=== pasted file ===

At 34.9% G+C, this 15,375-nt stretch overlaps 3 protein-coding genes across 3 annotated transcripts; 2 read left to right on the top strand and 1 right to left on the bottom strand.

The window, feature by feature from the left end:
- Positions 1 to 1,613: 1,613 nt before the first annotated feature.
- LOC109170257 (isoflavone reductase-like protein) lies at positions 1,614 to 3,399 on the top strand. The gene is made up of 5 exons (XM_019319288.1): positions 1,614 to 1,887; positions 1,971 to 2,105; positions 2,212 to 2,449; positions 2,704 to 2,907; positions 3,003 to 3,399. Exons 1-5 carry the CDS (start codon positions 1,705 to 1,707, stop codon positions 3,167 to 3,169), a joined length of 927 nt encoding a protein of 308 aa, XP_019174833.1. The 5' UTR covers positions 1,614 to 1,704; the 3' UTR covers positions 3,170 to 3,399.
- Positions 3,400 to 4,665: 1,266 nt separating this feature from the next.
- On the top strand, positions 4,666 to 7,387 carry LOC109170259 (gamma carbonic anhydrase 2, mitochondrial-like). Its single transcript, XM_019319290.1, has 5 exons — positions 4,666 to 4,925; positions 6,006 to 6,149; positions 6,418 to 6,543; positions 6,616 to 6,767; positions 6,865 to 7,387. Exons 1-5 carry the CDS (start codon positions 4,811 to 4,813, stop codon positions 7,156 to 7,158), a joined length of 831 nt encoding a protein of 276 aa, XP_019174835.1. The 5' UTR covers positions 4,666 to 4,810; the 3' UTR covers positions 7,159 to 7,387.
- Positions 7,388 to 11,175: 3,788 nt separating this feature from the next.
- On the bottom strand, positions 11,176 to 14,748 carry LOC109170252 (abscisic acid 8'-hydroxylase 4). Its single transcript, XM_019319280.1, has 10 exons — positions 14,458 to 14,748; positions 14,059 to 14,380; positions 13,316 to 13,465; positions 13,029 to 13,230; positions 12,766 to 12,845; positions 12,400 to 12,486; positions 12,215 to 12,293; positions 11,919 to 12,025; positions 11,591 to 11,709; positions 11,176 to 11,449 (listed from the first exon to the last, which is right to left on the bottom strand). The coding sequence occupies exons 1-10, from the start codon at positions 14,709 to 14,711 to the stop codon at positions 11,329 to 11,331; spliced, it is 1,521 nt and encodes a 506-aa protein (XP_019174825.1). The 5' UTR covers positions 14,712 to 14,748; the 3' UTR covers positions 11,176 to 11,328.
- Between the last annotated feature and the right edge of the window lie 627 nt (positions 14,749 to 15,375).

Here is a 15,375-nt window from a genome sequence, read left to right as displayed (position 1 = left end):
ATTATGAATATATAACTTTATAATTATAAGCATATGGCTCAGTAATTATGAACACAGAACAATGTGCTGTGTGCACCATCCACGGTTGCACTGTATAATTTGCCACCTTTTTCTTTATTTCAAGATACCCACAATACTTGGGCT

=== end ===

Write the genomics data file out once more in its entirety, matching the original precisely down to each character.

At 34.9% G+C, this 15,375-nt stretch overlaps 3 protein-coding genes across 3 annotated transcripts; 2 read left to right on the top strand and 1 right to left on the bottom strand.

The window, feature by feature from the left end:
- Positions 1 to 1,613: 1,613 nt before the first annotated feature.
- LOC109170257 (isoflavone reductase-like protein) lies at positions 1,614 to 3,399 on the top strand. The gene is made up of 5 exons (XM_019319288.1): positions 1,614 to 1,887; positions 1,971 to 2,105; positions 2,212 to 2,449; positions 2,704 to 2,907; positions 3,003 to 3,399. Exons 1-5 carry the CDS (start codon positions 1,705 to 1,707, stop codon positions 3,167 to 3,169), a joined length of 927 nt encoding a protein of 308 aa, XP_019174833.1. The 5' UTR covers positions 1,614 to 1,704; the 3' UTR covers positions 3,170 to 3,399.
- Positions 3,400 to 4,665: 1,266 nt separating this feature from the next.
- On the top strand, positions 4,666 to 7,387 carry LOC109170259 (gamma carbonic anhydrase 2, mitochondrial-like). Its single transcript, XM_019319290.1, has 5 exons — positions 4,666 to 4,925; positions 6,006 to 6,149; positions 6,418 to 6,543; positions 6,616 to 6,767; positions 6,865 to 7,387. Exons 1-5 carry the CDS (start codon positions 4,811 to 4,813, stop codon positions 7,156 to 7,158), a joined length of 831 nt encoding a protein of 276 aa, XP_019174835.1. The 5' UTR covers positions 4,666 to 4,810; the 3' UTR covers positions 7,159 to 7,387.
- Positions 7,388 to 11,175: 3,788 nt separating this feature from the next.
- On the bottom strand, positions 11,176 to 14,748 carry LOC109170252 (abscisic acid 8'-hydroxylase 4). Its single transcript, XM_019319280.1, has 10 exons — positions 14,458 to 14,748; positions 14,059 to 14,380; positions 13,316 to 13,465; positions 13,029 to 13,230; positions 12,766 to 12,845; positions 12,400 to 12,486; positions 12,215 to 12,293; positions 11,919 to 12,025; positions 11,591 to 11,709; positions 11,176 to 11,449 (listed from the first exon to the last, which is right to left on the bottom strand). The coding sequence occupies exons 1-10, from the start codon at positions 14,709 to 14,711 to the stop codon at positions 11,329 to 11,331; spliced, it is 1,521 nt and encodes a 506-aa protein (XP_019174825.1). The 5' UTR covers positions 14,712 to 14,748; the 3' UTR covers positions 11,176 to 11,328.
- Between the last annotated feature and the right edge of the window lie 627 nt (positions 14,749 to 15,375).

Here is a 15,375-nt window from a genome sequence, read left to right as displayed (position 1 = left end):
ATTATGAATATATAACTTTATAATTATAAGCATATGGCTCAGTAATTATGAACACAGAACAATGTGCTGTGTGCACCATCCACGGTTGCACTGTATAATTTGCCACCTTTTTCTTTATTTCAAGATACCCACAATACTTGGGCT